Mar 01, 2016 News
-85 percent of Mazaruni hydropower to go to Brazil
Minister of Public Infrastructure, David Patterson, has revealed that it is reengaging the Brazilian company with which Guyana signed a Memorandum of Understanding (MoU). Patterson was addressing the
Parliamentary Sectoral Committee on Natural Resources, chaired by People’s Progressive Party (PPP) Member of Parliament, Odinga Lumumba, yesterday.
“We have reengaged the Brazilian company who previously signed an MOU with the government with the prospect of looking at the Mazaruni hydro,” Patterson said. “They have been here and you would note that when the (Government) met in Brazil they identified this along with other infrastructural projects as high priority for a bilateral (agreement).”
According to Patterson, they are examining the upper Mazaruni hydro site, which can provide up to 3000 megawatts. He stated that 85 percent of this supply/demand is guaranteed to the Brazilians, while five percent will go to Guyana. He further indicated that 10 percent will be reserved, with Guyana getting first options to use. Should it not be utilized, the MoU states that it will be sold to Brazil.
“What has been determined is that there are two sites, Mazaruni, which can provide us up to 3000 megawatts. The regulatory body has already provided them with an updated MOU that they will take 85 percent.”
“Five percent will go to the Government of Guyana and there will be a reserve ten percent, which we will have first call on. If we do not require it, it will be sold to Brazil.”
He stated that the company has already visited, in addition to holding a relatively high level meeting. Patterson indicated that the company was still extremely interested in that proposal. He stated that the last time they would have met would have been April 2015. He noted that a pre feasibility study was also submitted that very month.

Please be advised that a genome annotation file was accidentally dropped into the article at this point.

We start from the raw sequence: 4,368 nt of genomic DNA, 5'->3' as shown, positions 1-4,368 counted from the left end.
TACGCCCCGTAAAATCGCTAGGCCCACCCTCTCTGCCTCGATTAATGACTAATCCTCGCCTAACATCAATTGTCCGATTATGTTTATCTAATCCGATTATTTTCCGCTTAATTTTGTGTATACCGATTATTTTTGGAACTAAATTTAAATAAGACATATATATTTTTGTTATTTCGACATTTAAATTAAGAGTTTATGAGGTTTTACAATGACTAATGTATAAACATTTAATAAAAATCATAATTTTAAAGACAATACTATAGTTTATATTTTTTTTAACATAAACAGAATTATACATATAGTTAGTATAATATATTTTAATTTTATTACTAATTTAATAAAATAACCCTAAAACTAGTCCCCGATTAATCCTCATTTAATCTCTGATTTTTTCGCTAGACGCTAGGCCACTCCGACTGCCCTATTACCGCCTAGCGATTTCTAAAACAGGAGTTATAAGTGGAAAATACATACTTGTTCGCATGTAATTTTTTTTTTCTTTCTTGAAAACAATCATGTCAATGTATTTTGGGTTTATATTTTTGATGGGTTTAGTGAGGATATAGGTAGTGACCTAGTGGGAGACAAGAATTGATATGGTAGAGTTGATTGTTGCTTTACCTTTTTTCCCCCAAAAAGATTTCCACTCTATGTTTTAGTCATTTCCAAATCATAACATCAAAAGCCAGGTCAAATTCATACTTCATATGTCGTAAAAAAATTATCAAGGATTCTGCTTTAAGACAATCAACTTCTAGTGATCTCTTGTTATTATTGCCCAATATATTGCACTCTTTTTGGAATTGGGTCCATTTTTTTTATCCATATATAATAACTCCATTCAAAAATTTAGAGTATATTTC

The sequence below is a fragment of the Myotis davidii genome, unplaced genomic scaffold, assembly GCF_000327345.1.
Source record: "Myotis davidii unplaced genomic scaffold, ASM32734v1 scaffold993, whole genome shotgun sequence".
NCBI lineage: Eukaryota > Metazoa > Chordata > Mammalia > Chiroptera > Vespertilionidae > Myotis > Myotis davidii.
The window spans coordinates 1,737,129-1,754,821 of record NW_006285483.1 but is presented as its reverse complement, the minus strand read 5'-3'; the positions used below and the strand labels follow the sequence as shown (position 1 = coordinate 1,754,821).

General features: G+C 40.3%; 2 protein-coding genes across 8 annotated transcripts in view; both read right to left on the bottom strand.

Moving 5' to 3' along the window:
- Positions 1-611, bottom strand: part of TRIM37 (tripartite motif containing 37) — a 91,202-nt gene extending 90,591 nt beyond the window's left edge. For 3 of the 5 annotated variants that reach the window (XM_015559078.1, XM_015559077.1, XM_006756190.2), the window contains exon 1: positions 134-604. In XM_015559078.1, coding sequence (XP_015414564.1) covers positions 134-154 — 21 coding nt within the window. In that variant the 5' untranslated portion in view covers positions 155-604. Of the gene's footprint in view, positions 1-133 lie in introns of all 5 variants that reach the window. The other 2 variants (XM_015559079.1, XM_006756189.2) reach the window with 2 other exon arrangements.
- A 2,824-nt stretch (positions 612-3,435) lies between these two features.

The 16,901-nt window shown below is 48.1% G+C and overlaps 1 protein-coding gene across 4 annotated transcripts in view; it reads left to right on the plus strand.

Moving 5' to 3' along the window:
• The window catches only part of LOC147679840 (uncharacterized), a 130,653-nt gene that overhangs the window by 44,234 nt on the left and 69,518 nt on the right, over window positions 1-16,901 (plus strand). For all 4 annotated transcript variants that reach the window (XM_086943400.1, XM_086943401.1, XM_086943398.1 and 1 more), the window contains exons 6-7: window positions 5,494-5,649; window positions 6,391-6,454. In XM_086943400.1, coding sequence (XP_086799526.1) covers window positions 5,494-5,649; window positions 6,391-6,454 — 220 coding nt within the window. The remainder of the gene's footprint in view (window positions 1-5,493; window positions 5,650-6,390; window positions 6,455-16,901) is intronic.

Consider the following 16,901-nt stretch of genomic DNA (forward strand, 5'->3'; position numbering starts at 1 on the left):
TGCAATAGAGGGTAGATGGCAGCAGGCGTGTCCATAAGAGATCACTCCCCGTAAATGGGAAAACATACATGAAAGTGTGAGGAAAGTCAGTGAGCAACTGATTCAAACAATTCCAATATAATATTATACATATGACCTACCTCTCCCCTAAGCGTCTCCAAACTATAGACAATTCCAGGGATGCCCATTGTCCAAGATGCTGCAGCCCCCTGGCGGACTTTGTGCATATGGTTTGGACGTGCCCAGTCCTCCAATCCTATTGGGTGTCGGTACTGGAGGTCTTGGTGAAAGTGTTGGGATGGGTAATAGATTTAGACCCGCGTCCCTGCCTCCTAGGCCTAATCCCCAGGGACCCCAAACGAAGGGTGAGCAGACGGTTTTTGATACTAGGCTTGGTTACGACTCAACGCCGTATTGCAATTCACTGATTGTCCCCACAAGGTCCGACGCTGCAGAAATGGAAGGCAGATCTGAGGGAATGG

Status of project
Commenting on the status of the project, as communicated to Government of Guyana less than three weeks ago, Patterson noted that there are some economic challenges. However, he revealed that the Brazilians are looking to engage an alternate partner, on whom the Government of Guyana is doing an evaluation.
“Unfortunately, as things stand in Brazil, they have some economic challenges. However the company is seeking to engage an alternate partner and we are in the stage (of doing) an evaluation of the proposed partner prior to us making (an) amendment, should we do away with that MOU, to allow them to share the information (on project) with the third party.”
He made it clear that with the MOU in place, Brazil will still fully fund the feasibility study in order to move forward.
Back in 2014, the previous administration had announced that a Brazilian consortium would be conducting the pre feasibility study. It had been revealed that the two companies, OAS and Quieroz Galvao, would also finance the construction of the facilities with a loan from the Brazilian Development Bank.
However, it had been agreed even back then that while Guyana would not have to be indebted, the consortium would ensure that Brazil be supplied with power. Two sites were being evaluated, the hydropower station in Upper Mazaruni which could supply 3000 megawatts of power and the other in Middle Mazaruni which could supply 1500.
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